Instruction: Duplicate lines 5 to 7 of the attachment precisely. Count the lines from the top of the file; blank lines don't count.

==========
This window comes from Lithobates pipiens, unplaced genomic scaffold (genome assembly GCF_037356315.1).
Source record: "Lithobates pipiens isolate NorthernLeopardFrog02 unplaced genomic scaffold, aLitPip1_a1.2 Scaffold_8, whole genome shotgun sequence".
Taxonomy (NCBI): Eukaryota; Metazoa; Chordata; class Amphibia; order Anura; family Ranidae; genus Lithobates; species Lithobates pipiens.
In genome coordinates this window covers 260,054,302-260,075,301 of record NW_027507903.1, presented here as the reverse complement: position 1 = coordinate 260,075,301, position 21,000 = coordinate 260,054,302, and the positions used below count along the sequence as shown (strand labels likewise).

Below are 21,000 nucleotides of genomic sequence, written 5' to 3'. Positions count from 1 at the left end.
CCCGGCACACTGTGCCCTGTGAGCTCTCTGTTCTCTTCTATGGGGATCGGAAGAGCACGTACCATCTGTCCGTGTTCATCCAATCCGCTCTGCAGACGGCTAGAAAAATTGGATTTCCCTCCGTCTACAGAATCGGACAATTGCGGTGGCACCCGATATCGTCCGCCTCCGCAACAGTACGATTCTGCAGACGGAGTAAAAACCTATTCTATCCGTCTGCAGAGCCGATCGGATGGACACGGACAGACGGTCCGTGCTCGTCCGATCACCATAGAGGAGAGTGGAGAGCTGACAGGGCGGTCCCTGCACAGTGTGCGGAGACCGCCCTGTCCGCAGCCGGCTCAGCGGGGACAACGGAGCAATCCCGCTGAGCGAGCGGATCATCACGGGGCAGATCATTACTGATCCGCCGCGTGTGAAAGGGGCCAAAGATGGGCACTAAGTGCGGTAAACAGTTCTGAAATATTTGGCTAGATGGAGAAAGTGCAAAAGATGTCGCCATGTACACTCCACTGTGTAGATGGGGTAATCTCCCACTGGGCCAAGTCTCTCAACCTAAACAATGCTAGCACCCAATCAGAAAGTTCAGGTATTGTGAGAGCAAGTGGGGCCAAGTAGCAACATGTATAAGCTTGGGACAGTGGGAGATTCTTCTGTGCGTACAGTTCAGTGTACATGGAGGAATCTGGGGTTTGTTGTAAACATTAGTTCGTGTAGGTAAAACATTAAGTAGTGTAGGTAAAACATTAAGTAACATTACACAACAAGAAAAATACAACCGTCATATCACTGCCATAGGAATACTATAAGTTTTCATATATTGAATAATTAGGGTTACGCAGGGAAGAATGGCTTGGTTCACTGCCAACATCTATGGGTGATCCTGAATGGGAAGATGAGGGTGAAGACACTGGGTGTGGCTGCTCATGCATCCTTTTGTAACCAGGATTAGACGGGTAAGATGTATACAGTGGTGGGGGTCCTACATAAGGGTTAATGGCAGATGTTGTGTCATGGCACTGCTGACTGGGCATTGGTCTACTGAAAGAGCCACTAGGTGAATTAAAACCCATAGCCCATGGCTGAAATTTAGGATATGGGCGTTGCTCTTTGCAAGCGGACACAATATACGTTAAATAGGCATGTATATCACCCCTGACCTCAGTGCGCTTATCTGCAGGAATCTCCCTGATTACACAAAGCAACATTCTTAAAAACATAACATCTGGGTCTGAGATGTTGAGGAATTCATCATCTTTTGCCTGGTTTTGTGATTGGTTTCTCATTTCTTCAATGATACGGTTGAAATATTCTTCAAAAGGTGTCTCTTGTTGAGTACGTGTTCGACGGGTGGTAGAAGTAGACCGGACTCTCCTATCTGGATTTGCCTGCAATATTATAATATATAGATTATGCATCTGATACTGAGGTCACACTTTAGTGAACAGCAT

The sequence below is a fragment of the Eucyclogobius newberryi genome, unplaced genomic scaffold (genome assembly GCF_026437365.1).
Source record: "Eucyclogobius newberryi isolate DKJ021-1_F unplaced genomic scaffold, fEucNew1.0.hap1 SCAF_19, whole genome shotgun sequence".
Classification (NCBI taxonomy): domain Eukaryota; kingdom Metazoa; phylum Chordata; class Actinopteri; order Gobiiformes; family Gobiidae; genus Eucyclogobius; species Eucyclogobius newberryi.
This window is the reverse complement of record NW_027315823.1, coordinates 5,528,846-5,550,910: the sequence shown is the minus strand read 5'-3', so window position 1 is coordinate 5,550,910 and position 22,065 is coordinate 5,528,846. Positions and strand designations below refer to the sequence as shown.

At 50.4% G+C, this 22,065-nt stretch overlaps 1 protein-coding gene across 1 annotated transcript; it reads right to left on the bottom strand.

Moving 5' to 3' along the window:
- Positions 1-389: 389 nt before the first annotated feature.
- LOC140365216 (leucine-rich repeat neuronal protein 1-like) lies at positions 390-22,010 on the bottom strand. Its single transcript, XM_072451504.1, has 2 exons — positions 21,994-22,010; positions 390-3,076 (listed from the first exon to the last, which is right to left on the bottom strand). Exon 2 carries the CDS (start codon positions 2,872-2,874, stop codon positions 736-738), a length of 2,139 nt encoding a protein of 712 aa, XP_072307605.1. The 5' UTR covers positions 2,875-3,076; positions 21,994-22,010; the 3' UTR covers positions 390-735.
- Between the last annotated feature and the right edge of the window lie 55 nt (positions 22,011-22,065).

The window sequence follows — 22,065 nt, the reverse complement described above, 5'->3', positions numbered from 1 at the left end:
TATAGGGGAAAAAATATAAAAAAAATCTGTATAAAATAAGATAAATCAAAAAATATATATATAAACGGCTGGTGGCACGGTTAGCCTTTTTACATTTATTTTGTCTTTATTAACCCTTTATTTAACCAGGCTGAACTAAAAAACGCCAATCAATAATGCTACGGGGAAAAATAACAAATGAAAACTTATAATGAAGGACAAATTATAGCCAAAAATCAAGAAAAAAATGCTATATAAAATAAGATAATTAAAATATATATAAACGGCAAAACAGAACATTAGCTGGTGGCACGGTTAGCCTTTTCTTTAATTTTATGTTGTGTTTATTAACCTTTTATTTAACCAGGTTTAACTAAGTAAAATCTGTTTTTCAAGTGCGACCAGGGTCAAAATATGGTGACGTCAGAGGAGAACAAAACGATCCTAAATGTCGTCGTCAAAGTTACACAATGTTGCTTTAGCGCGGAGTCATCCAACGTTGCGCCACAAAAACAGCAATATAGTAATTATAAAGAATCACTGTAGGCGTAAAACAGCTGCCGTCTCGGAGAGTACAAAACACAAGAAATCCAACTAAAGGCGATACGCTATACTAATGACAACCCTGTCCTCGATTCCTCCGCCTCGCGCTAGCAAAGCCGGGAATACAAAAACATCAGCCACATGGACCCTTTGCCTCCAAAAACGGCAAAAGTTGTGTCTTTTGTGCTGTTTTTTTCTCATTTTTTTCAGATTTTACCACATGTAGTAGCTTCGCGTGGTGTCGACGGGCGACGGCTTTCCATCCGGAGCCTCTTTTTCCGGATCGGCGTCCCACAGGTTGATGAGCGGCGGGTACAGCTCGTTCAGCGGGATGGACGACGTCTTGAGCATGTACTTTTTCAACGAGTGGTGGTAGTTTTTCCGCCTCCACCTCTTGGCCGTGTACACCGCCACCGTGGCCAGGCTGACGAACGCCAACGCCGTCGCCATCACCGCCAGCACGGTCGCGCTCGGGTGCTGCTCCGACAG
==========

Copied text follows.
Below are 21,000 nucleotides of genomic sequence, written 5' to 3'. Positions count from 1 at the left end.
CCCGGCACACTGTGCCCTGTGAGCTCTCTGTTCTCTTCTATGGGGATCGGAAGAGCACGTACCATCTGTCCGTGTTCATCCAATCCGCTCTGCAGACGGCTAGAAAAATTGGATTTCCCTCCGTCTACAGAATCGGACAATTGCGGTGGCACCCGATATCGTCCGCCTCCGCAACAGTACGATTCTGCAGACGGAGTAAAAACCTATTCTATCCGTCTGCAGAGCCGATCGGATGGACACGGACAGACGGTCCGTGCTCGTCCGATCACCATAGAGGAGAGTGGAGAGCTGACAGGGCGGTCCCTGCACAGTGTGCGGAGACCGCCCTGTCCGCAGCCGGCTCAGCGGGGACAACGGAGCAATCCCGCTGAGCGAGCGGATCATCACGGGGCAGATCATTACTGATCCGCCGCGTGTGAAAGGGGCCAAAGATGGGCACTAAGTGCGGTAAACAGTTCTGAAATATTTGGCTAGATGGAGAAAGTGCAAAAGATGTCGCCATGTACACTCCACTGTGTAGATGGGGTAATCTCCCACTGGGCCAAGTCTCTCAACCTAAACAATGCTAGCACCCAATCAGAAAGTTCAGGTATTGTGAGAGCAAGTGGGGCCAAGTAGCAACATGTATAAGCTTGGGACAGTGGGAGATTCTTCTGTGCGTACAGTTCAGTGTACATGGAGGAATCTGGGGTTTGTTGTAAACATTAGTTCGTGTAGGTAAAACATTAAGTAGTGTAGGTAAAACATTAAGTAACATTACACAACAAGAAAAATACAACCGTCATATCACTGCCATAGGAATACTATAAGTTTTCATATATTGAATAATTAGGGTTACGCAGGGAAGAATGGCTTGGTTCACTGCCAACATCTATGGGTGATCCTGAATGGGAAGATGAGGGTGAAGACACTGGGTGTGGCTGCTCATGCATCCTTTTGTAACCAGGATTAGACGGGTAAGATGTATACAGTGGTGGGGGTCCTACATAAGGGTTAATGGCAGATGTTGTGTCATGGCACTGCTGACTGGGCATTGGTCTACTGAAAGAGCCACTAGGTGAATTAAAACCCATAGCCCATGGCTGAAATTTAGGATATGGGCGTTGCTCTTTGCAAGCGGACACAATATACGTTAAATAGGCATGTATATCACCCCTGACCTCAGTGCGCTTATCTGCAGGAATCTCCCTGATTACACAAAGCAACATTCTTAAAAACATAACATCTGGGTCTGAGATGTTGAGGAATTCATCATCTTTTGCCTGGTTTTGTGATTGGTTTCTCATTTCTTCAATGATACGGTTGAAATATTCTTCAAAAGGTGTCTCTTGTTGAGTACGTGTTCGACGGGTGGTAGAAGTAGACCGGACTCTCCTATCTGGATTTGCCTGCAATATTATAATATATAGATTATGCATCTGATACTGAGGTCACACTTTAGTGAACAGCAT

The sequence below is a fragment of the Eucyclogobius newberryi genome, unplaced genomic scaffold (genome assembly GCF_026437365.1).